When Gillian Flynn sat down to write her novel “Dark Places,” she really, truly tried to center the story on a less troubled female protagonist, but that just wasn’t in the cards. “In the first draft, I was like, ‘I’m not going to write another dark female narrator.’ And the Libby I created was just ridiculous,” Flynn explains. “She was more, ‘We’re going to solve this murder! Let’s go!’ Really optimistic. Like a jazzercise instructor. Ludicrous. So I just erased her and started over again, with the opening line of the book: ‘I have a meanness inside of me.’ Then I really had her.”
It may sound crazy, given Flynn’s success with novels that portray darkly complicated, complex female characters, but that approach was something of a tough sell early on.
“When I first started writing my first book, ‘Sharp Objects,’ I was writing it with a little sense of a vacuum of interesting female characters — in particular female anti-heroes,” Flynn says. “We got turned down by quite a few places that said, ‘Women aren’t going to read about a woman they don’t like. And men will definitely not want to read about a woman who’s bad.’ And to me, I was like, ‘What era is this?'”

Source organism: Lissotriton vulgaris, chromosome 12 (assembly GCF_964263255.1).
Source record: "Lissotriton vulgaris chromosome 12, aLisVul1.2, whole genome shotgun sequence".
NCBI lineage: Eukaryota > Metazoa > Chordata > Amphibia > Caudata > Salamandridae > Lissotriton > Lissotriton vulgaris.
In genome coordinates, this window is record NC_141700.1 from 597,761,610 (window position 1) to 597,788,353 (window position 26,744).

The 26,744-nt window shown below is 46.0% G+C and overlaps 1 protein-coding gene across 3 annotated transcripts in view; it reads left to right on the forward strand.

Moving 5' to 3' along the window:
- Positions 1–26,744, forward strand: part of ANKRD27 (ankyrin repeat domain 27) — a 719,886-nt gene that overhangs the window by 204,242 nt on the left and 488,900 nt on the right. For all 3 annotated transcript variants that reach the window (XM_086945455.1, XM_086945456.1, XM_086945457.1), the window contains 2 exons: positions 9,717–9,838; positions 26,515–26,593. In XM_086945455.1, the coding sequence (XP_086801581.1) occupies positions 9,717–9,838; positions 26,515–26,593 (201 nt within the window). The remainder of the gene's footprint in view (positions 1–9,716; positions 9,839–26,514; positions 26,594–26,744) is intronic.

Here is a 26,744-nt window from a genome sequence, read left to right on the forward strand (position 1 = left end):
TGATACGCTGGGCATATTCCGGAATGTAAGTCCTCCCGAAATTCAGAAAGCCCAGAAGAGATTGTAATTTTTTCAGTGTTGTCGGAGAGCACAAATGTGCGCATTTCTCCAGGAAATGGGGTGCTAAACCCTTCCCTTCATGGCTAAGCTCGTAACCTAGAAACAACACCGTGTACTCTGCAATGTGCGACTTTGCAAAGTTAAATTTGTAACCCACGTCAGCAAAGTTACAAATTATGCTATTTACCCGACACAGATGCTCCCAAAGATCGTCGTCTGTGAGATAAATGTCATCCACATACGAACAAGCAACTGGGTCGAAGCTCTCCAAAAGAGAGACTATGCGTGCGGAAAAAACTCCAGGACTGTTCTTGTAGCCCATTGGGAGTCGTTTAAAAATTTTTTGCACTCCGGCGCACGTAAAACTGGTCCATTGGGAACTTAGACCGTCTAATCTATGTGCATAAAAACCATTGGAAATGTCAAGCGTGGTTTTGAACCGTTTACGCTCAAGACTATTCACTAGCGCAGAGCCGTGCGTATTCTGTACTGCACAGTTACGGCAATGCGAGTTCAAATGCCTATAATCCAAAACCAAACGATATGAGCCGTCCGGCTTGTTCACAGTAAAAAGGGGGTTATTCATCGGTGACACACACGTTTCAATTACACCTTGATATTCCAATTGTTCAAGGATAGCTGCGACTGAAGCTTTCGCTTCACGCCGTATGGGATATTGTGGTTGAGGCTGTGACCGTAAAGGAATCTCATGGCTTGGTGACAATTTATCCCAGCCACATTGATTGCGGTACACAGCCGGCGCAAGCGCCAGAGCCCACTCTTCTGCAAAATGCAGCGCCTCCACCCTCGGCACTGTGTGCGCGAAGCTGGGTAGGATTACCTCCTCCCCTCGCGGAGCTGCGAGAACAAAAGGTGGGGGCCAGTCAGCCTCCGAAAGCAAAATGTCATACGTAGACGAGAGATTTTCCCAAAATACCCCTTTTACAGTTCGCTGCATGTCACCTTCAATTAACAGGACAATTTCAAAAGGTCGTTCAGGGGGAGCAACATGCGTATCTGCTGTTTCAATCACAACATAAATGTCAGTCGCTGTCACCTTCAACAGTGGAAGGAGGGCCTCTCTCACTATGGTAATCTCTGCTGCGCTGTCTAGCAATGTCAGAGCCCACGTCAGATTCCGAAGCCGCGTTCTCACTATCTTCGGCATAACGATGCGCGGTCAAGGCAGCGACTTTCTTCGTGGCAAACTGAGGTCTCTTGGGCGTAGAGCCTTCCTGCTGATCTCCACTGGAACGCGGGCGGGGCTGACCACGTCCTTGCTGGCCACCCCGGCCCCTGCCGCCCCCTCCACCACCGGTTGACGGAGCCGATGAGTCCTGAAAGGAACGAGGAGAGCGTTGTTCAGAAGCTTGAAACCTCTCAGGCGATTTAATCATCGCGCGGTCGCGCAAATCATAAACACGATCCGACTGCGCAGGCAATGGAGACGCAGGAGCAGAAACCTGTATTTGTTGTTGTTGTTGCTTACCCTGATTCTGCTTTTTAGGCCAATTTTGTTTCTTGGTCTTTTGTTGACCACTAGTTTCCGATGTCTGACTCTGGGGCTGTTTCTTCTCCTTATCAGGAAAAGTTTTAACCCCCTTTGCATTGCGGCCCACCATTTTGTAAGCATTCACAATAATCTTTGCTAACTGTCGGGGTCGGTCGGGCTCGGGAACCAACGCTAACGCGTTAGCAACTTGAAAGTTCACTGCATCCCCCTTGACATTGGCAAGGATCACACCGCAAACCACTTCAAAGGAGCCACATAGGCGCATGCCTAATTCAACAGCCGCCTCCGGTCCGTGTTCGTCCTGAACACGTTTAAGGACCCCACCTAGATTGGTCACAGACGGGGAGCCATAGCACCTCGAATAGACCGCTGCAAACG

Those publishers are likely kicking themselves now, since Flynn followed “Sharp Objects” up with the novels “Dark Places” and “Gone Girl.” That bestseller became a hit film from David Fincher, starring Ben Affleck and Rosamund Pike — with a script adaptation by Flynn herself — and now “Dark Places” has hit theaters, starring Charlize Theron as Libby, the troubled woman revisiting the horrific murder of her family when she was a child.
Given the success of “Gone Girl” and with Flynn now seeing “Dark Places” adapted for the screen, it would be understandable if she started planning out her future books with an eye toward how they might do as movies. But she swears she hasn’t.
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“I don’t think so, but I have not started the next book — don’t tell my publisher, that’s off the record,” she jokes. But kidding aside, it’s not an approach she’d advise for herself or other writers, as the results can be not so impressive. “I think writing a book with film in mind is a way to write a really bad book. You can usually tell those books are sort of packaged to become films,” she says.
Which is not to say her recent forays into Hollywood won’t have some sway on her creative process going forward, of course. “I think that will be one of those things, one of those voices on my shoulder — shoulders? Now I’ve confessed too much! — that I’ll be kind of battling a little bit with the next book, is trying to fight that urge to make it seem commercial or film-able or whatever it is,” Flynn admits. “Because, you know, you don’t necessarily read ‘Dark Places’ and think, ‘What an easy thing to film!'”